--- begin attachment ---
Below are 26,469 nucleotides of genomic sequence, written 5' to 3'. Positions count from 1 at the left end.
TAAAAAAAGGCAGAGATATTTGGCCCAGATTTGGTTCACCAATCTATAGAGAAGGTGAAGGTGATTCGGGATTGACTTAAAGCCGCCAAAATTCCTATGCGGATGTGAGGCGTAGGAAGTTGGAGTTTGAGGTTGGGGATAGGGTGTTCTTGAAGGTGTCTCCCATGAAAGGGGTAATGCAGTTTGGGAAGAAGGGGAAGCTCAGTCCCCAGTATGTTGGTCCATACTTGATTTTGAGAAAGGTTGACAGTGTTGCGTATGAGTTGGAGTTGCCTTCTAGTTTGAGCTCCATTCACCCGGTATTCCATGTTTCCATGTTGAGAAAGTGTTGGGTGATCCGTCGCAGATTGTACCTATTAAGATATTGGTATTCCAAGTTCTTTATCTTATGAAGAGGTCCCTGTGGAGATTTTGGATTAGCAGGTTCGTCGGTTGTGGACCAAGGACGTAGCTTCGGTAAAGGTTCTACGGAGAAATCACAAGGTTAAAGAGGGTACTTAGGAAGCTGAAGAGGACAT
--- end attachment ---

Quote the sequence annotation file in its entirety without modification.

Below are 26,469 nucleotides of genomic sequence, written 5' to 3'. Positions count from 1 at the left end.
TAAAAAAAGGCAGAGATATTTGGCCCAGATTTGGTTCACCAATCTATAGAGAAGGTGAAGGTGATTCGGGATTGACTTAAAGCCGCCAAAATTCCTATGCGGATGTGAGGCGTAGGAAGTTGGAGTTTGAGGTTGGGGATAGGGTGTTCTTGAAGGTGTCTCCCATGAAAGGGGTAATGCAGTTTGGGAAGAAGGGGAAGCTCAGTCCCCAGTATGTTGGTCCATACTTGATTTTGAGAAAGGTTGACAGTGTTGCGTATGAGTTGGAGTTGCCTTCTAGTTTGAGCTCCATTCACCCGGTATTCCATGTTTCCATGTTGAGAAAGTGTTGGGTGATCCGTCGCAGATTGTACCTATTAAGATATTGGTATTCCAAGTTCTTTATCTTATGAAGAGGTCCCTGTGGAGATTTTGGATTAGCAGGTTCGTCGGTTGTGGACCAAGGACGTAGCTTCGGTAAAGGTTCTACGGAGAAATCACAAGGTTAAAGAGGGTACTTAGGAAGCTGAAGAGGACAT